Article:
The strings that bind an album together are sometimes its most distinctive feature. Just as what remains unsaid—in the margins, between the lines—may be a novelist’s true subject matter, what unites an album is often not included wholly in the songs themselves. Rather, it is implied in their relationships to each other. On Spider Smile, Tarwater’s second album released by Morr Music—the unifying force is a willful insistence in presenting ideas, both lyrically and musically, which cannot be fully reconciled. These disconnects of style create a context in which the album can be considered as a whole.
I doubt that the Berlin-based duo of Bernd Jestram and Ronald Lippok had this in mind as they were writing and producing, but the schism in their collective sensibility is evident, and neatly summed up in the relationship between Spider Smile‘s first two tracks. “Shirley Temple” is an ominous, plodding opener, which rides a descending bass-line to nowhere in the company of twitching, neurotic orchestration. It is the disclosure of something menacing which remains unnamed. Without a word it suggests a problem without resolution. The next track, “World of Things to Touch” revels in lightness and discordance, evincing a thoroughgoing ambivalence toward its eponymous subject matter. Lyrically, it is treated as disruptive in the verses, but the way it is sung in the chorus makes it seem altogether more innocent, natural if problematic. The vague dread of “Shirley Temple” gives way to focused, studied ambivalence.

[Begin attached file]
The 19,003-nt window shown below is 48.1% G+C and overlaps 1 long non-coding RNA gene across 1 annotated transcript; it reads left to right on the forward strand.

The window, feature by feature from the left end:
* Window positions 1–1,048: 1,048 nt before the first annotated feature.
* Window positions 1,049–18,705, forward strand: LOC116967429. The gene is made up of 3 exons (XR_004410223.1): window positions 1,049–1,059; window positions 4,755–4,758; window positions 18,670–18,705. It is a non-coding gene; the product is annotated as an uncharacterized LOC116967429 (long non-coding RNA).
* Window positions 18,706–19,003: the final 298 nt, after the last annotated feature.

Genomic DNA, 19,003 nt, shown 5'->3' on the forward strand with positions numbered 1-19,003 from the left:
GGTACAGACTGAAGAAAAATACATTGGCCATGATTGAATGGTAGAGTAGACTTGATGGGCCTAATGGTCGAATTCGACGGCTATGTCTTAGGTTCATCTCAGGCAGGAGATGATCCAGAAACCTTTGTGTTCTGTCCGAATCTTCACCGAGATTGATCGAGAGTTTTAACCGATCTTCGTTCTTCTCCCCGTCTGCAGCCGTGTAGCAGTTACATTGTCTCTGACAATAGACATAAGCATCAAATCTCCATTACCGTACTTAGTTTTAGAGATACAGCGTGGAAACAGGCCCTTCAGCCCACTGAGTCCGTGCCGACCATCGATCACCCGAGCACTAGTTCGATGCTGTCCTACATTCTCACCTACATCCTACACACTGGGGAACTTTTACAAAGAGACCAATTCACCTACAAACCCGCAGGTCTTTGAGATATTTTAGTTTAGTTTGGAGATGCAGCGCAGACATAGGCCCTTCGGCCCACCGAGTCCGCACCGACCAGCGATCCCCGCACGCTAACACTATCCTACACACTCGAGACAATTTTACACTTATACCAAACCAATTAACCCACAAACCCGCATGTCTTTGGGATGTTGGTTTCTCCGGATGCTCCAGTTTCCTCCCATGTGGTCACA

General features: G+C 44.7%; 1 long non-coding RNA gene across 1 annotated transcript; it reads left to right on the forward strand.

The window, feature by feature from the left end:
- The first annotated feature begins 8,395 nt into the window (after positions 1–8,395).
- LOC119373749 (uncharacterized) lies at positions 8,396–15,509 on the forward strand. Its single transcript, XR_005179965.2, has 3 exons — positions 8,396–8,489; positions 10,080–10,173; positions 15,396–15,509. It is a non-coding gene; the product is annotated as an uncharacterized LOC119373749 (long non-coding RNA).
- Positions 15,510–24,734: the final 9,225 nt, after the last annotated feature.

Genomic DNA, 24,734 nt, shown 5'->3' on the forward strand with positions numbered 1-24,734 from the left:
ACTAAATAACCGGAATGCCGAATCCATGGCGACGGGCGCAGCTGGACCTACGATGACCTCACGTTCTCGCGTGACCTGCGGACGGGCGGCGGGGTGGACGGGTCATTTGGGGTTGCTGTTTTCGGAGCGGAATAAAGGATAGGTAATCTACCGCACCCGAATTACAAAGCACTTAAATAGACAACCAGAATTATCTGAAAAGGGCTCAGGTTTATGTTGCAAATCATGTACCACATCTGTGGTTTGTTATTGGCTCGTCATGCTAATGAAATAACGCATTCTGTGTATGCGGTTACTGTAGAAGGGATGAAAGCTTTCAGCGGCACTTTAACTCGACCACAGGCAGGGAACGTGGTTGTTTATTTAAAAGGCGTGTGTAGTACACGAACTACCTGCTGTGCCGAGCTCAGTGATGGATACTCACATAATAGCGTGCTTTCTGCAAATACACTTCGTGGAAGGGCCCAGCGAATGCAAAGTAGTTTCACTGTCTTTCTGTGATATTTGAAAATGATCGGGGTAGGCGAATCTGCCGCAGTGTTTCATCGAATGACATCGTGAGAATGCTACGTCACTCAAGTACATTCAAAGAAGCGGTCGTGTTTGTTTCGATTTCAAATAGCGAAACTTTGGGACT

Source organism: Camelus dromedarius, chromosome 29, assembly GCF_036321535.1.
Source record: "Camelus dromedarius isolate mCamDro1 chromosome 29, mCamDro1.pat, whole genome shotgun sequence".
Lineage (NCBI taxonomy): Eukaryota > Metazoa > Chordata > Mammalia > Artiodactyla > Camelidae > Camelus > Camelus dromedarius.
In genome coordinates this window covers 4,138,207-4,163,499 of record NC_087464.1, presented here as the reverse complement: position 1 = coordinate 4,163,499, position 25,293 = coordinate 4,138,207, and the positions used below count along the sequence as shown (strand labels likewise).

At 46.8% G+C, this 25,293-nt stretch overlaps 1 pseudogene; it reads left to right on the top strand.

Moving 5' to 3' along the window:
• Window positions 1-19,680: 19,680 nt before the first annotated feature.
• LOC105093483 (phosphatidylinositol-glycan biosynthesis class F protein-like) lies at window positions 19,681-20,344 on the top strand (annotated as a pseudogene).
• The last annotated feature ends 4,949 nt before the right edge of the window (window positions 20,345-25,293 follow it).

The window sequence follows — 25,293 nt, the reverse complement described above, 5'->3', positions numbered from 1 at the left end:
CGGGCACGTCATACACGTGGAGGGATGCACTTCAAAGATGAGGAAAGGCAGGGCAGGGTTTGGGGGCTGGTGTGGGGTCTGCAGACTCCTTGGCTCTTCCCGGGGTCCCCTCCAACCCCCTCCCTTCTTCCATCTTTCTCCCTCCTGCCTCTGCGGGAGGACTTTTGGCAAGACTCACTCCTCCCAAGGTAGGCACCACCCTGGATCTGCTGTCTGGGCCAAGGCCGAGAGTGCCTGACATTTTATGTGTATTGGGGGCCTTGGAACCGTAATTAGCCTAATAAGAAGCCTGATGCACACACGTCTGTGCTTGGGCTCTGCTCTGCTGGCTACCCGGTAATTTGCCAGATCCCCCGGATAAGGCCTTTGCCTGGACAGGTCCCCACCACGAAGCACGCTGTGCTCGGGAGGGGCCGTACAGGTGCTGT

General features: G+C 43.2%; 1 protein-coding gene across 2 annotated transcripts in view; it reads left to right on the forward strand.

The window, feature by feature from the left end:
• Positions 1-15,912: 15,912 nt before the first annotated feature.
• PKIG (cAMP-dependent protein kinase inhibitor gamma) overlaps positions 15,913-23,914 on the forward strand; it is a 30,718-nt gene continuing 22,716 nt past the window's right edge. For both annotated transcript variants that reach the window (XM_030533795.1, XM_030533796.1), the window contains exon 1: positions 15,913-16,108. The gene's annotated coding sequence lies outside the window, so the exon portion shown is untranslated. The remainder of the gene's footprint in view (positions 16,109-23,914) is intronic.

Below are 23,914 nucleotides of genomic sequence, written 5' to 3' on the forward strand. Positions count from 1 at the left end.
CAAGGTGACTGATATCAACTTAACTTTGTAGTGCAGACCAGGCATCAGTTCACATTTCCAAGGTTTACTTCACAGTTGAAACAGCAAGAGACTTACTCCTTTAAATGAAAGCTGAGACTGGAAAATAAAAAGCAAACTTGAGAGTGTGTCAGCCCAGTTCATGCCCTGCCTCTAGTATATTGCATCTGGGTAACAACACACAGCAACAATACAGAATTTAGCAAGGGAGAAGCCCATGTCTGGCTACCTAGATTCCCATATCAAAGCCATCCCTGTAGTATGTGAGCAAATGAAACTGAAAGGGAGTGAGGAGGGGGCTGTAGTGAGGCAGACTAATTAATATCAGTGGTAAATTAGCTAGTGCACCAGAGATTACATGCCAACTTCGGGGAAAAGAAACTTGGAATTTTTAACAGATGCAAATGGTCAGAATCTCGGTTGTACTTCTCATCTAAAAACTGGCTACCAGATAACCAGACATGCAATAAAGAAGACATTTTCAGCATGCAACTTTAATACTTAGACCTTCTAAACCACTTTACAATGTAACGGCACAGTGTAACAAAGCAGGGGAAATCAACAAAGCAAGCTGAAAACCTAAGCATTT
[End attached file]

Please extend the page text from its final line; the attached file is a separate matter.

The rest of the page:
These are the two postures that Tarwater adopts on Spider Smile. The relationship between the two is what binds it together as an album. That the first dose of dread is delivered in a package labeled “Shirley Temple” evinces Tarwater’s quirky fascination with America, more past than present. “Roderick Usher” is another instrumental track, though one far more pensive than menacing. It suggests the boundlessness of purgatory rather than an impendent hellishness. Little Shirley Temple is aligned with the latter, a soundscape reverberating with the inflamed gloom of Edgar Allen Poe, while his doomed Usher is cast into spectral space, one not without an infusion of warmth. The tone of the first is disturbed, the second, melancholic. There is a vast chasm separating the two.
“When Love Was the Law in Los Angeles” is a more nuanced expression of Tarwater’s attitude toward America as something both fallen and changeable. Love is certainly no longer the law in Los Angeles—if it ever was—but in their assertion that there was a time when it was, they seem to disclose a belief that it can be again. While “Shirley Temple” picks at the darkness beneath America’s most innocuous images of itself and “Roderick Usher” unearths the notes of grace amidst its homespun horrors, “Los Angeles” evokes an America that was and was not, one that exists solely as image to a generation that aligns it with decadence and avarice.
Similarly, a song like “Easy Sermon” shows the band at its best and poppiest, crafting breezy, lightly-layered songs centered around evocative, associative lyrics sung in a subtly effecting monotone. There are misses as well. Focused too heavily upon an anchor of a refrain, “A Marriage in Belmont” comes off seeming plastically histrionic. But Tarwater has a sort of lo-fi charm and wed to their passion for using the studio as an instrument it makes them engaging. And, it is nice to hear thoughtful commentary, some of it wordless, on America from outsiders these days, free from ideology, bitterness or uncritical approval.
The Notwist – Neon Golden
To Rococo Rot – The Amateur View
Tunng – Mother’s Daughter and Other Songs